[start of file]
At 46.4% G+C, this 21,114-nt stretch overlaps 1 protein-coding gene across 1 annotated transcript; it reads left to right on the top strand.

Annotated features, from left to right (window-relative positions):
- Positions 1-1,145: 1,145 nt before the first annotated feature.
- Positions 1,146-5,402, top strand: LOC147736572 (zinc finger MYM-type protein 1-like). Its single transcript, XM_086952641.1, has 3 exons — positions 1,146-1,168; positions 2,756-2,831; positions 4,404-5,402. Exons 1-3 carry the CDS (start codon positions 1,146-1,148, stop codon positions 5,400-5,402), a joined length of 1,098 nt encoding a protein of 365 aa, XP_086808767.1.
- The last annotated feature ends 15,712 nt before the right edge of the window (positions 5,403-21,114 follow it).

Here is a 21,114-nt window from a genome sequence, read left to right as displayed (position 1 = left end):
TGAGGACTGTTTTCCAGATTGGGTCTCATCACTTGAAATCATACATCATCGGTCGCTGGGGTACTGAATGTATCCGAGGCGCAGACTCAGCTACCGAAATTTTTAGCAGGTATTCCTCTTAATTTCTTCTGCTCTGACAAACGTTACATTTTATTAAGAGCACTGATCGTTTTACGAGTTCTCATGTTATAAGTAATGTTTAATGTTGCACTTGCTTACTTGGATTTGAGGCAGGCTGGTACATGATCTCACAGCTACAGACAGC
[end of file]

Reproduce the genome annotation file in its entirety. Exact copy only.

At 46.4% G+C, this 21,114-nt stretch overlaps 1 protein-coding gene across 1 annotated transcript; it reads left to right on the top strand.

Annotated features, from left to right (window-relative positions):
- Positions 1-1,145: 1,145 nt before the first annotated feature.
- Positions 1,146-5,402, top strand: LOC147736572 (zinc finger MYM-type protein 1-like). Its single transcript, XM_086952641.1, has 3 exons — positions 1,146-1,168; positions 2,756-2,831; positions 4,404-5,402. Exons 1-3 carry the CDS (start codon positions 1,146-1,148, stop codon positions 5,400-5,402), a joined length of 1,098 nt encoding a protein of 365 aa, XP_086808767.1.
- The last annotated feature ends 15,712 nt before the right edge of the window (positions 5,403-21,114 follow it).

Here is a 21,114-nt window from a genome sequence, read left to right as displayed (position 1 = left end):
TGAGGACTGTTTTCCAGATTGGGTCTCATCACTTGAAATCATACATCATCGGTCGCTGGGGTACTGAATGTATCCGAGGCGCAGACTCAGCTACCGAAATTTTTAGCAGGTATTCCTCTTAATTTCTTCTGCTCTGACAAACGTTACATTTTATTAAGAGCACTGATCGTTTTACGAGTTCTCATGTTATAAGTAATGTTTAATGTTGCACTTGCTTACTTGGATTTGAGGCAGGCTGGTACATGATCTCACAGCTACAGACAGC